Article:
Careless’ bus driver fined over A14 crash
PUBLISHED: 12:03 11 October 2007 | UPDATED: 12:57 04 May 2010
A STAGECOACH bus driver who ploughed into the back of a lorry, resulting in 10 of his passengers being injured, still has no idea why the accident happened. Doctors are unsure whether Brian Bristow suffered a black-out as he drove along the A14, or lost h
A STAGECOACH bus driver who ploughed into the back of a lorry, resulting in 10 of his passengers being injured, still has no idea why the accident happened.
Doctors are unsure whether Brian Bristow suffered a black-out as he drove along the A14, or lost his memory as a result of the crash.
Tests have been carried out to see whether he suffered a stroke or a heart attack, and sun in his eyes may have also contributed to the crash, magistrates were told.
Bristow had previously admitted careless driving, and on Thursday, he was fined £200. Eight points were put on his licence and he must pay £60 costs.
"The bus crashed into the back of the lorry laden with timber, and then swerved across the middle lane and hit a Volvo vehicle in the third lane," said prosecutor Andrew Williams.
Most of the bus passengers' injuries were slight, but one suffered a fractured heel and neck and stomach injuries.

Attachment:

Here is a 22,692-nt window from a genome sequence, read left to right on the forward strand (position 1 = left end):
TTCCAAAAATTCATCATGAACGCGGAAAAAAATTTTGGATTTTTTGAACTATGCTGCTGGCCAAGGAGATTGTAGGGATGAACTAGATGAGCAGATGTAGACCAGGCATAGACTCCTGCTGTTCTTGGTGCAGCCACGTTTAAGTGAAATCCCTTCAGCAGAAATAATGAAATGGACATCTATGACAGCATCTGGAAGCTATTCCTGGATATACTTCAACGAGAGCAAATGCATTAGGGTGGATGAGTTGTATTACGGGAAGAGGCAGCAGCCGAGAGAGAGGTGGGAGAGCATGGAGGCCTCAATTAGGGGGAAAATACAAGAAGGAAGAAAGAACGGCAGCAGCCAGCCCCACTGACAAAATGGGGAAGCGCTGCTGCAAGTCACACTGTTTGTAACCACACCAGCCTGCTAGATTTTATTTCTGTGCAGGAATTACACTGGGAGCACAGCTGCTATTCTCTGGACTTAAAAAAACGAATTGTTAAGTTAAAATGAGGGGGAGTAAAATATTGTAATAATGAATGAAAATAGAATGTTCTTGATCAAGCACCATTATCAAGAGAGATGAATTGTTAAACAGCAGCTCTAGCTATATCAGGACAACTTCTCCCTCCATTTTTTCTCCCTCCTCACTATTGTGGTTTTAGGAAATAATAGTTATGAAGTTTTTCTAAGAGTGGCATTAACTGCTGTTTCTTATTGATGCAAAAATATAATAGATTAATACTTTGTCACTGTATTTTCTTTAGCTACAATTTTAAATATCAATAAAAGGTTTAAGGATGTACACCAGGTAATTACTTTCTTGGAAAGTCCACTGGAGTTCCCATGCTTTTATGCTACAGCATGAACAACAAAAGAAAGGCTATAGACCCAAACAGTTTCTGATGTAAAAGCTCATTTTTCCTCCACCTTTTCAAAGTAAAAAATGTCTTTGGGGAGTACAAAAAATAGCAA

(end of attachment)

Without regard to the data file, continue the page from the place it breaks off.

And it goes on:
A witness said Bristow appeared to be "day dreaming" and had been driving "flat out."
Bristow, 54, of Cherry Rise, Sutton, has since had his vocational driving licence revoked, and lost his job.
Mitigating, Penny Grucock said: "Doctors are uncertain whether he had a black-out and could not see the lorry, or as a result of the collision, he lost his memory."
Although one witness said Bristow was driving "flat out," others estimated his speed at 50 to 55 mph.
"Most of the witnesses say the low sun was causing difficulty, and may have contributed, but it is more likely to have been a lapse of attention," she said.
"This has been a traumatic event for him, he feels terrible about it."
Presiding magistrate Kathy Bradney told Bristow: "You have admitted a lapse of concentration, that was a high level of carelessness.
"We have heard visibility was difficult, as a professional driver you should have taken that into account.
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